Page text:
Increasingly, businesses are coming under pressure from all stakeholders to demonstrate tangible progress towards ESG objectives. A company’s ability to preserve their social license, will likely depend on their ability to recognize and handle their externalities. But with ESG covering anything from energy consumption, to employee volunteering hours, to diversity statistics, managing ESG reporting and goals can be challenging and time-consuming if organizations lack the right processes. 80% of business leaders remain frustrated with the lack of progress in meeting sustainability initiatives, despite 96% of business leaders wanting to rise to the occasion and make more headway in this area.
The question for many, then, is where to start with ESG initiatives. ESG is more than just setting targets and enhancing brand image – it’s about how business leaders can come together, engage their staff, and effectively use data to create actionable goals and make real change.
The need for effective leadership and employee engagement
It can be easy to let ESG projects fall by the wayside – especially if teams are preoccupied with managing disruptions or planning for the upcoming year. Carving out time for ESG must be the first step for corporate executives. An effective way to do so is to create an ESG working group which sets aside time for frequent meetings to discuss goals and progress.
However, the only way that this top-down approach works is with bottom-up buy-in. The new wave of millennial and Gen Z workers want to work for organizations that align with their values and tackle ESG as a core business imperative. Including employees in authentic conversations, encouraging them to offer ideas on how to improve ESG strategies, and communicating the importance of ESG across internal and external communications are just some examples of how to effectively engage employees in your company’s commitment to change.
This engagement and transparency should feed all the way through to setting ESG goals. Specific, measurable, and attainable targets encourage employees and leaders to take ownership of actions. For instance, setting goals for “One Big Thing” each year with an initiative that matters deeply to your employees, or deciding to use a percentage of profits to support global causes selected by the ESG working group. This kind of engagement and accountability mobilizes large-scale change organization-wide.
Siobhan Wilson is Senior Vice President EMEA Applications Customer Officer and UK Country Leader at Oracle.
Data as a facilitator
Business leaders must look at how they can narrow the gap between intention and results, considering this engagement and transparency throughout the organization. Nearly 9 in 10 claim that executing on sustainability and ESG activities is challenging, and that fundamentally, this is down to a lack of data.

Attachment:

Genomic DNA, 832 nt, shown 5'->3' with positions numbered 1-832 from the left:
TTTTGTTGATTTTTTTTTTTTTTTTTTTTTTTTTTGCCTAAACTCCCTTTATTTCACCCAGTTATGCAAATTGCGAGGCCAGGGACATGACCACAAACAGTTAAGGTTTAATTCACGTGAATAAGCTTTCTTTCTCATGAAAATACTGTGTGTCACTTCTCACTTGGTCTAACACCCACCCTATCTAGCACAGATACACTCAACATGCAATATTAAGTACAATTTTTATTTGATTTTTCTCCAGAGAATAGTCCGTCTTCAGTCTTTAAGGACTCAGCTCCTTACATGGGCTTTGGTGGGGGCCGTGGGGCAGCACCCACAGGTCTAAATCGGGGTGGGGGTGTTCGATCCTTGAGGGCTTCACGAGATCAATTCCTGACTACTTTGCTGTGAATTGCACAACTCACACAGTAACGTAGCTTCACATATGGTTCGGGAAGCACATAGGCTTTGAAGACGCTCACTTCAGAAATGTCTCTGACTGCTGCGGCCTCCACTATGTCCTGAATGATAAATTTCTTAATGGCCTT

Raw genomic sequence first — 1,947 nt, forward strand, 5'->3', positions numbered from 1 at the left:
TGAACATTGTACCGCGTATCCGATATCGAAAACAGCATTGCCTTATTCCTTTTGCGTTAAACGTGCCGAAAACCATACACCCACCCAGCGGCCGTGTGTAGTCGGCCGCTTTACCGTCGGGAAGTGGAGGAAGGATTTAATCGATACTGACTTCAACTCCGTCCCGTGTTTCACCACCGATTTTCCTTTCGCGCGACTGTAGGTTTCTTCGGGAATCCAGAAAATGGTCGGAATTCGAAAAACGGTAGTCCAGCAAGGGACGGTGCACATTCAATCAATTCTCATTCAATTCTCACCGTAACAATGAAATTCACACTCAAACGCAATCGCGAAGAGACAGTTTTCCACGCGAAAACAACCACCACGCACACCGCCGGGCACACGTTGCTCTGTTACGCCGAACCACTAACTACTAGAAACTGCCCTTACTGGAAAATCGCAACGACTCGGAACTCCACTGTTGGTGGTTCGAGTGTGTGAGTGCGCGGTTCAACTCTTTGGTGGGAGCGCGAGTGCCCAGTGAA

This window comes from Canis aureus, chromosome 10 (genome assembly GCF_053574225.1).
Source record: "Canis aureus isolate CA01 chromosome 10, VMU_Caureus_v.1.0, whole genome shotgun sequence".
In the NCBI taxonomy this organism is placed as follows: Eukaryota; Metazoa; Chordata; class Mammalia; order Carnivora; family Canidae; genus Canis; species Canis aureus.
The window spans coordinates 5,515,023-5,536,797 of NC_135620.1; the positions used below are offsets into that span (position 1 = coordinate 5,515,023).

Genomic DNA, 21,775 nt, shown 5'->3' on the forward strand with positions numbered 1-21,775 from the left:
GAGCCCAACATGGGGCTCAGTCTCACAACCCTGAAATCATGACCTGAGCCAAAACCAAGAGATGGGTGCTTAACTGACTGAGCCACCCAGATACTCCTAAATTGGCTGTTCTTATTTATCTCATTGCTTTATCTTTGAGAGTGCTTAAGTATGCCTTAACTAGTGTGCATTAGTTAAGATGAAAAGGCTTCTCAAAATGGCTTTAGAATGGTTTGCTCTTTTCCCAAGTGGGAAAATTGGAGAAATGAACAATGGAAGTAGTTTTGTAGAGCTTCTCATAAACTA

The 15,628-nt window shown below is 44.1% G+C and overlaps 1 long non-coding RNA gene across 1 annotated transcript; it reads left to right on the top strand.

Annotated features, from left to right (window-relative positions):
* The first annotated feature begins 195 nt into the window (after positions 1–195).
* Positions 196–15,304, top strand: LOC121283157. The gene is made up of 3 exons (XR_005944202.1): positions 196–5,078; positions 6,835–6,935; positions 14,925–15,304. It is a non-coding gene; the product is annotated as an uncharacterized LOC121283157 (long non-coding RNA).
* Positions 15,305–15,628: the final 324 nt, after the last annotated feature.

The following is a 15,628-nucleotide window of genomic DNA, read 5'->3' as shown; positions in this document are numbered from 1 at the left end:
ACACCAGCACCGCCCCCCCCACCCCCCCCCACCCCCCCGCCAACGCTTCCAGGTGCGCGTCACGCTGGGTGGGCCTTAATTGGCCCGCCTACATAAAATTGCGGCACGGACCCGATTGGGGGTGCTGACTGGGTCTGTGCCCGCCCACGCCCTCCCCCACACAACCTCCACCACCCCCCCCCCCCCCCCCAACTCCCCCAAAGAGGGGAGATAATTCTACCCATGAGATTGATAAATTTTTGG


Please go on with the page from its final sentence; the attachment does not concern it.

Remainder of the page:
Due to the organization-wide nature of ESG data, spanning systems across finance, HR, supply chain, and customer experience applications, it becomes difficult to build a complete picture. When business leaders lack a single view of this data, it becomes impossible to accurately measure progress or find efficiencies to drive further improvements. Through integrating these disparate data sources into one enterprise resource planning (ERP) platform, ESG data can become a great, usable asset. Business leaders should look to invest in solutions that allow them to connect, manage and standardize data across all systems to enhance planning and execution and accurately report on progress.
AI elevates ESG to a new level
Time-consuming, manual reporting methods are one of the major challenges in meeting ESG goals, according to almost a third of business leaders. Leaders must embrace developing technology like artificial intelligence (AI) to maximize the value of ESG data. This not only facilitates cross-departmental collaboration and enables leaders to track progress effectively – but it also transforms data systems into powerful recommendation engines, to pinpoint precise paths to meet targets.
For instance, using AI to bring supply chain, sustainability, and financial data together on the same platform enables leaders to pinpoint ways to reduce carbon emissions, minimize costs and find the most efficient routes and transportation methods. Meanwhile, these connected systems can quickly report on GHG Protocol Scope 1, 2 and 3 carbon emissions, and highlight the measurable impact of increased logistics efficiency on ESG goals.
This effective use of AI allows business leaders to collect data without error, no longer relying on multiple people to fill in spreadsheets correctly. Automation also reduces time spent on manually extracting and analyzing data, enables better management of integrating complex data across global supply chains, and uncovers key ESG insights that can drive organizations towards hitting their goals.
Meeting ESG initiatives requires involvement from everyone - leaders and employees alike. Business leaders must work towards making ESG targets a business imperative, not just a nice-to-have. Through setting collaborative targets, developing a single source of data, and effectively employing AI, businesses can bring ESG in at a strategic level in the purpose, governance and corporate strategy of the company.